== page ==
Subject: Re: [boost] [review] Review of Outcome v2 (Fri-19-Jan to Sun-28-Jan, 2018)
From: Niall Douglas (s_sourceforge_at_[hidden])
Date: 2018-02-03 00:20:37
> So, my vote is based on (in no particular order):
> 1) In these discussions, I can clearly recognize the dislike for
> exception handling and even C++ (I don't mean by you personally) that I
> have been exposed to in the past, since for years I've been surrounded
> by people who falsely believed that they can't afford exceptions or
> smart pointers or proper serialization, and they have strong, if
> incorrect, opinions on what's wrong with C++. I believe that this
> attitude does not belong to Boost. It's possible that I got this wrong.
> It may be interesting to know how many of the current users of
> "standalone" Outcome use Boost in "low latency" environments or at all.
> Do you have an idea?
No, nor do I think it matters. The rationale to use Outcome for me in my
code is to let the caller decide whether an exception should be thrown
or not, rather than the function experiencing the failure hard coding an
exception throw which invokes an unavoidable table search I'd like to
avoid. That's my primary use case in my own code.
My secondary use case is that rather than encode the logic for how to
type erase/rethrow/convert the failure into an exception throw via a
preprocessor macro which is how it's usually done e.g.
BOOST_THROW_EXCEPTION(), I'd like to set rules via the type system for
what is to happen. No macros needed. The policies are very useful for
this use case.
My tertiary use case is accumulation of unknown failures into my own
test framework. Failures can come from anywhere, including the STL, and
I preserve all the original information. No information loss at any
point, and a complete chain of execution is recorded by the test
framework which can be checked for correct handling of failure. The 16
bits of spare storage in Outcome combined with the ADL construction
hooks and TLS is very useful for this use case.
Now, lots of people have other use cases for Outcome, but those three
are my main personal motivating use cases. And Outcome is a superb
solution for my needs, else I'd not have invested so much effort into it.
> 2) Clearly, Outcome _does_ want to help pass errors across API
> boundaries, including in generic contexts. The problem is that
> result<T,E> compute() noexcept;
> is very similar to
> T compute() throw(E);
> (yes, I know exception specifications are enforced dynamically, but
> that's not what's wrong with them, see the second question here:
> My reasoning is that if with Outcome you can always return the exact
> error type you've specified in your static interface, the same approach
> would work for (perhaps statically-enforced) exception specifications.
The exception specification analogy doesn't apply to Outcome. What
doomed exception specifications is indirect function calls combined with
the side channel exception throws operate through, so your function
which guarantees to never throw anything but E happens to call some
overriden virtual function which throws a different type, and boom
you've just called std::terminate.
That's because exception throws operate via a side channel outside the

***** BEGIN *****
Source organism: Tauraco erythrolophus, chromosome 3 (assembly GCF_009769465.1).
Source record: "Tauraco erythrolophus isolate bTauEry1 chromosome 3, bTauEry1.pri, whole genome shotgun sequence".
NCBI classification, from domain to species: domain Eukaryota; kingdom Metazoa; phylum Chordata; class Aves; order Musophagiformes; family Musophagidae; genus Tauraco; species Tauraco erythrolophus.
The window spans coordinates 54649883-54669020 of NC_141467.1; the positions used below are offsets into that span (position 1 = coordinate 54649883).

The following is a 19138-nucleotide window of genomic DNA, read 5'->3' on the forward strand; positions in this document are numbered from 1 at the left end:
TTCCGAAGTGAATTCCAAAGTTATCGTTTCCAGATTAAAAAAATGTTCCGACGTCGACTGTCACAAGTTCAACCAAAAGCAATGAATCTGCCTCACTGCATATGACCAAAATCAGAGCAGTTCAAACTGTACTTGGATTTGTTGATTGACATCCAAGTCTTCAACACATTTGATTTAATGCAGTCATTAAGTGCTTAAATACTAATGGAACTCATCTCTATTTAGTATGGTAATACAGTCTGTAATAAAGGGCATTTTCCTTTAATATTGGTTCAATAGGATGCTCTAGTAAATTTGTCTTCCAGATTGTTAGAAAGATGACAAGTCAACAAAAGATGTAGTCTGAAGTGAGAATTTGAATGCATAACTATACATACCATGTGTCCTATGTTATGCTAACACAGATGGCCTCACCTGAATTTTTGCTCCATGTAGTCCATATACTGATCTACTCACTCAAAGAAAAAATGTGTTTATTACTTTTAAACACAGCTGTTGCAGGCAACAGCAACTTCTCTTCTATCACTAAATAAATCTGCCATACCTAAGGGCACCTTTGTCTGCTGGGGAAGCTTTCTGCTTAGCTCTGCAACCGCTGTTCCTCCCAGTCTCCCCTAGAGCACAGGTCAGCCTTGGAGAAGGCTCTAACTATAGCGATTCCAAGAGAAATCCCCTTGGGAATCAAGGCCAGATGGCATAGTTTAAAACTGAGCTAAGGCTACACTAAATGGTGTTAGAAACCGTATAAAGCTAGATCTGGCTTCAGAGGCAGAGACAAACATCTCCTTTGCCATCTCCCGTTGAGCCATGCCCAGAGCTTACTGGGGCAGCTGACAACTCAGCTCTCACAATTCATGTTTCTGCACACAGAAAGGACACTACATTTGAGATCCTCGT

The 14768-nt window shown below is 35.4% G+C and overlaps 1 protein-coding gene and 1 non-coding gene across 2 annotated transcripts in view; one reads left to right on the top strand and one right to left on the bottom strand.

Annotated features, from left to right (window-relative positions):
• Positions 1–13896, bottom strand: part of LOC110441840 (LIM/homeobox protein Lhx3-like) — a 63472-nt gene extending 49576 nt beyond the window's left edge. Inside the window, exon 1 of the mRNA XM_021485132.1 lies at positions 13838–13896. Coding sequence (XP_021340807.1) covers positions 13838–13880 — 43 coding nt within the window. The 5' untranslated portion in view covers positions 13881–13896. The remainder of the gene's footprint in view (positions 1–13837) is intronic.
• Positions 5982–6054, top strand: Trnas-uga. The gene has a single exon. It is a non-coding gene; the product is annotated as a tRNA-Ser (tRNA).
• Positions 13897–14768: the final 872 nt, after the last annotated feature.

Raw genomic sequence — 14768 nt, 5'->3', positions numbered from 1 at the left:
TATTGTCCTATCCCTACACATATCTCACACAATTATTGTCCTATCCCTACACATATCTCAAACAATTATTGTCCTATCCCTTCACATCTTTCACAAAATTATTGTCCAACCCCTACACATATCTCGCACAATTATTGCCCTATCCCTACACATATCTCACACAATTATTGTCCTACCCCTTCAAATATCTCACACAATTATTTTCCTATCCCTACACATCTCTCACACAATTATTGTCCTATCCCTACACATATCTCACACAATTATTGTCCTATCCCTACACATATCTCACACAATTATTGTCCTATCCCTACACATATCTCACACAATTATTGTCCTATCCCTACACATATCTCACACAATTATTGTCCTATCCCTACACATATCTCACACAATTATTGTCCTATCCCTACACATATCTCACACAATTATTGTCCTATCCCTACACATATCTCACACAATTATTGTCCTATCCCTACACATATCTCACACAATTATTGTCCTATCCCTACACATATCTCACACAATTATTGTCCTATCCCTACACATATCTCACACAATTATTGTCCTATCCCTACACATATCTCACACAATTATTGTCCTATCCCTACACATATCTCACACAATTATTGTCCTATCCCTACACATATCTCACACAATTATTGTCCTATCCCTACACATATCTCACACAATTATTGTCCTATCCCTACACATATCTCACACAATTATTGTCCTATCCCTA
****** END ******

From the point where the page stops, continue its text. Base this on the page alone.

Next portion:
normal flow of execution. Outcome doesn't have that - it returns via the
normal flow of execution. Therefore we can hard guarantee that if the
program compiles, the "exception specification" is met. Overriding a
virtual function will only compile if the return type matches
result<T,E>. So overrides can't introduce hidden calls to
std::terminate. Therefore exception specifications are the wrong analogy
for result<T, E> returning code.
> Logically, to address this concern you could:
> - Demonstrate that there is a major flaw in my analogy, or
> - demonstrate that exception specifications could be made practical,
> including in generic contexts, possibly by using some clever
> policy-based design, or
> - provide an interface that can forward arbitrary errors ot the caller.
> (I see these as mutually-exclusive).
As I pointed out to you during Outcome v1 review, you can implement TLS
push and pop for Outcome just the same as your Noexcept library does.
As an example, in AFIO, all errored results are recorded into a TLS
ringbuffer which tracks the execution log, so for any given error, AFIO
can tell you the exact sequence of API calls, including to internal
functions, and their parameters, leading up to that point. It also can
tell you exactly how AFIO handles the failure, every single function
called, including internal ones, as the stack is unwound. I haven't
implemented it yet, but it'll all designed to get fired into a file so
it acts as an i/o validation audit log, but right now its main use is
for validation testing, so the test suite can say if the correct
execution paths were taken for some given failure scenario.
Outcome doesn't come with such features builtin. But it provides a rich
set of customisation points to let you roll any bespoke error and
exception handling framework you like. It really is very handy to have
in the toolbox, abstracting out the handling of failure into a generic
framework is something we've not done much work on in C++ in recent years.
-- ned Productions Limited Consulting http://www.nedproductions.biz/ http://ie.linkedin.com/in/nialldouglas/
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